a novel, by Louis Armand
ISBN 978-0-9571213-3-1. Paperback. 222pp. Publication date: April 2013. Equus Press: London.
The dog days of 1983. The bombing of the U.S. embassy in Beirut. Ronald Reagan and Yuri Andropov, dancing into the sunset. Hess, Ascher and Wolf are orphans chance has brought together in a small Baltic seaside town. Twenty years on, the long hot summer of the Israel-Lebanon War. Hess, a down-on-his-luck screenwriter, finds himself in the Mediterranean, drinking to forget a wasted marriage. Wolf, haunted by his father’s murder, is drawn into the nebulous world of international terrorism. When Ascher, a failed artist, commits suicide, all the stakes are changed. Or are they? With the Cold War, sex and punk rock throbbing in the background, Hess must confront his past, seeking to salvage dignity from defeat.
“Another dark masterpiece from the harbinger of ‘The gaping futility.'” Jim Ruland, Forest of Fortune
“Baudelaire’s mellow ‘living proof of our immortality’ done in the high pulp style.” Richard Marshall, 3:AM Magazine
“Then along comes Louis Armand’s Canicule. It’s not exactly a New Wave novel. It’s brand new.” Sean Carswell, Flagstaff Live
““In CANICULE we might think of Louis Armand as carrying out a Ballardian critique of modernity, where the beach is a wasteland and the balconied hotel rooms are ruins, and the people who go about amongst them are dazed and shell-shocked survivors who do not yet know that everything around them has been destroyed.” Bayard Godsave, Necessary Fiction
“Armand may pay tribute to filmmaking, to the medium that is film, but he knows from writing and he writes, even speaking of and to cinema in a way that cinema itself, locked in images, cannot…” Spencer Dew, decomP magazinE
“…the novel’s elasticity feels like an experimental film, spliced together on a dusty Steenbeck. Constantly moving forward and backward in time, Armand refuses to coddle his audience, and the result is a tale full of irony, repetition, and alcohol-fueled remorse..” Benjamin Woodard, Numéro Cinq
“A portrait of three victims of modern psychological warfare, human primates intellectually eroded by bombardment with pop culture.” Jim Chaffee, nthposition
“Armand uses language to paint a picture just as vividly as if we were watching this unfold on screen… This is a highly recommended read.” Kristen Valentine, Black Heart Review
“A homage to 70s New German Cinema, Baader-Meinhof, and the Man Without Qualities… undercut with the bitter irony of a History that does nothing but repeat, like an orphaned Oedipus Complex on Zoloft.” Goodreads
The legend of Wolf’s father began during a plane hijacking, in the Autumn of 1977. The botched execution appeared live on network news. Shot in the neck and left on the tarmac to bleed to death, framed in close-up by a cameraman’s telephoto lens. Wolf’s mother, an actress in a TV drama, never recovered from the experience of seeing her husband murdered between commercial breaks. Later she attempted suicide. Wolf was five when it happened, but he still remembered what’d been playing in the background on the imported Vistavision TV set (Hitparade), what his mother had been wearing (a white Yves Saint Laurent pantsuit), and what brand of rat poison (Neudorff).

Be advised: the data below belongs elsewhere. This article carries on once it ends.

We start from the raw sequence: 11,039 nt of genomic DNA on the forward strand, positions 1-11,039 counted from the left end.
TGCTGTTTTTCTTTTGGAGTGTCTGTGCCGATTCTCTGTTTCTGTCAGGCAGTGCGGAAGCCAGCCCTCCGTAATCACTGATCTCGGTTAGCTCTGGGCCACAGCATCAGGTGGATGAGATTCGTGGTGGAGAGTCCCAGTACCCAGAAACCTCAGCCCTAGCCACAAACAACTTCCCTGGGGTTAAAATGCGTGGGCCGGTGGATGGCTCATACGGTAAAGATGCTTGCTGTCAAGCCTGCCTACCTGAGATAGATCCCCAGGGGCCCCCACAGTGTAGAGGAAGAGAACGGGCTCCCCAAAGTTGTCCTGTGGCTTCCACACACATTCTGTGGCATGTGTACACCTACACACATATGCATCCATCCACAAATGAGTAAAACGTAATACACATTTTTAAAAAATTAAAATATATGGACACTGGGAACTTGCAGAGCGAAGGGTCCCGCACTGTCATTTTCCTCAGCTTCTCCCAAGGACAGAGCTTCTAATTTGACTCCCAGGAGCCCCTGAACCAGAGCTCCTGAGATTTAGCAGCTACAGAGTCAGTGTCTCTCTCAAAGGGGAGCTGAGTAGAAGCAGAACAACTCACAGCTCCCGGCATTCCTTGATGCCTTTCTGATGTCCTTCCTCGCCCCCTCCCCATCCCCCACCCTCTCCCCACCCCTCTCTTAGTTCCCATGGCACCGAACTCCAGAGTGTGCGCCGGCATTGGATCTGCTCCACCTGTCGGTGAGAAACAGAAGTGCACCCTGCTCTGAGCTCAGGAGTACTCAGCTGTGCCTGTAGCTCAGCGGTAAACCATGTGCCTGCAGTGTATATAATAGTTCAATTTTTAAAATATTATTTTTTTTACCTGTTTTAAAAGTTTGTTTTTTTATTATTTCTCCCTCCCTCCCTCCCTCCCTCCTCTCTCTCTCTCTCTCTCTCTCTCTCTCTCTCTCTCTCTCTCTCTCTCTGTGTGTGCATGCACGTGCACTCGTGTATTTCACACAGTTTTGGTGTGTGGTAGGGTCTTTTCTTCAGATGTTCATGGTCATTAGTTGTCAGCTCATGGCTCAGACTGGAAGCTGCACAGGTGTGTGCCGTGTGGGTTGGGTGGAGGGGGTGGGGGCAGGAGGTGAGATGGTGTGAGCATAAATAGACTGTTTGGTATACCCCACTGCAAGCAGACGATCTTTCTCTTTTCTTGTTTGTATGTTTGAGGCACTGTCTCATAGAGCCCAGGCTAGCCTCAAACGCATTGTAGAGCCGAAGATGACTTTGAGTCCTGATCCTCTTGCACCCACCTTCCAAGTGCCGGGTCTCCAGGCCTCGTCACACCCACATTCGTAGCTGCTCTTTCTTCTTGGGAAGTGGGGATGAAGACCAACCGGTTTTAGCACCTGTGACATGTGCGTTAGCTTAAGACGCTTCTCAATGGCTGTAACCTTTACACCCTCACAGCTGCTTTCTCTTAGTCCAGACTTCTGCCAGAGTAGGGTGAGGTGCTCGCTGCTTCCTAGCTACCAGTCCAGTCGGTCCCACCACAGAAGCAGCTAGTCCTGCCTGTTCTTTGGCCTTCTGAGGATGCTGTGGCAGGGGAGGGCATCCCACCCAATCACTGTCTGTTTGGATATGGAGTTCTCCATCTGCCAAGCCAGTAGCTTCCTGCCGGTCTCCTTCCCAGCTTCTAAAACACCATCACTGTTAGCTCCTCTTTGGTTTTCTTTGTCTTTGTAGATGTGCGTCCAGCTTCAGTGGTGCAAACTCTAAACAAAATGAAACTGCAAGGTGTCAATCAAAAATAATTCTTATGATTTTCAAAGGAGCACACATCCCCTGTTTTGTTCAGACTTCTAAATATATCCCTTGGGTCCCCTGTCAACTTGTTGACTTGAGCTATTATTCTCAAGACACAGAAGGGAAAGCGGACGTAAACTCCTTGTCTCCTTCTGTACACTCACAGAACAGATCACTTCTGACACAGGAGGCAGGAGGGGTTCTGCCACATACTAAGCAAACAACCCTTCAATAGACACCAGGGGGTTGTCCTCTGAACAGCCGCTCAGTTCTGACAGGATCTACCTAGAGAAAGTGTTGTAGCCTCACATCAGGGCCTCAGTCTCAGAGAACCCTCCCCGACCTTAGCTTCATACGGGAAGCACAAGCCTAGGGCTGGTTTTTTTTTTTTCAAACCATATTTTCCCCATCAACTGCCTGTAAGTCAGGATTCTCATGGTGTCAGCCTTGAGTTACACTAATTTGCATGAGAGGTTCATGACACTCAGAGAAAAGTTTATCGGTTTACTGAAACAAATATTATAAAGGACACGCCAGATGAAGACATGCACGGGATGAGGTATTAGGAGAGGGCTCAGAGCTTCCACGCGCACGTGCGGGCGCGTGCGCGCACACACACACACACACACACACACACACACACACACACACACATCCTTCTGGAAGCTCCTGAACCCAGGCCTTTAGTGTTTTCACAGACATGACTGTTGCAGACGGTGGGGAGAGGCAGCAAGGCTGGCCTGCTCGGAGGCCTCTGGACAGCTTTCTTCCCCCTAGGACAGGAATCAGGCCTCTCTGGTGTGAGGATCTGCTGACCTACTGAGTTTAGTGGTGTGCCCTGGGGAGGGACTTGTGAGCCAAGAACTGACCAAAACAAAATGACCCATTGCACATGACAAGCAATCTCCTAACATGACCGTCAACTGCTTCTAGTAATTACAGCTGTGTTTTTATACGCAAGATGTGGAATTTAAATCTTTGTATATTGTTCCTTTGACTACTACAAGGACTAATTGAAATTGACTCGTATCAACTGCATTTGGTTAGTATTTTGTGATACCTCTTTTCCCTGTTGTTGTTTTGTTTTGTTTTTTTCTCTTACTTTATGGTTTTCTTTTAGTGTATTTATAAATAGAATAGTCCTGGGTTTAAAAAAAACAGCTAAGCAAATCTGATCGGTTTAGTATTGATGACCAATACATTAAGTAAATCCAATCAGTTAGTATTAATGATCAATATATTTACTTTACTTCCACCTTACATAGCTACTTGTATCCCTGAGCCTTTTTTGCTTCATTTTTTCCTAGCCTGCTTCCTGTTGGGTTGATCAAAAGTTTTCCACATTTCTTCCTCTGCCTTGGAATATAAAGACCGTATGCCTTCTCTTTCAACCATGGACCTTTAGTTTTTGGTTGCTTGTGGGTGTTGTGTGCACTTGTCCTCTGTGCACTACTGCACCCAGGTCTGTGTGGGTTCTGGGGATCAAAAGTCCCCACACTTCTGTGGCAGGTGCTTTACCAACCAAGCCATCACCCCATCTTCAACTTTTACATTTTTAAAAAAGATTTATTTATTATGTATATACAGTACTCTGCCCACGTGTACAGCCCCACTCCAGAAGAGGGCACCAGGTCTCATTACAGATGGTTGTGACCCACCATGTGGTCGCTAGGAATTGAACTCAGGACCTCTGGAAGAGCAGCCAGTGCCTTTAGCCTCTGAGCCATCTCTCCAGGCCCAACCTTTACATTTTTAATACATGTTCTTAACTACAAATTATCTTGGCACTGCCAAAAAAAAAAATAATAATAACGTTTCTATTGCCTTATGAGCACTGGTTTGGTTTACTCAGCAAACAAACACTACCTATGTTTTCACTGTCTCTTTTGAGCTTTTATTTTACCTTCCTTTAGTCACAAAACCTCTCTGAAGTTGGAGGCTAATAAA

The three of us – me, Ascher, Wolf – were sitting under the pine trees one May afternoon, watching the tide reddening in the sunset, when a sombre mood crept over us and Wolf, gaze fixed on the horizon, told us about it. His mother had called him into the kitchen. She’d mixed the rat poison into two glasses of milk, drank one herself, then put the other down in front of him and told him to drink it too. He’d tried, but the taste was so bad he couldn’t. His mother became angry. She poured sugar into the glass and ordered him to drink. When he gagged, she got so irritated she snatched the glass from his hand and drank it herself. Then she went to the bathroom, came out a few minutes later with makeup on, started to cry and ran out of the house. The next thing he was at the hospital. Orderlies rushing past. Someone who might’ve been his mother vomiting spasmodically.
Wolf went to live with relatives in Aachen. Later, when his mother returned from the clinic, they sent him back. Somehow she’d botched it too. It didn’t bother the rels that maybe the old girl wasn’t fit for the job. The kid was a burden. Like a pair of fugitives in a 1940s movie, they fled north to an old run-down summer house near the sea.
And that’s how we all came to meet, in the unreality of the long summer of ’83. The year the US embassy in Beirut got bombed. The year of the phoney Strategic Defence Initiative some genius dubbed “Star Wars.” We still made-believe in Superman, kryptonite, fast-breeder nuclear reactors and critical mass. Missile silos and coolingstacks populated the distant exotic landscapes of our imagination. Ronald Reagan and Yuri Andropov danced into the sunset of a world with no future. We cranked up the fat lady’s anthem to the closing credits, till the batteries ran flat. Glasnost was half a lifetime away.
EXCERPTS PUBLISHED ONLINE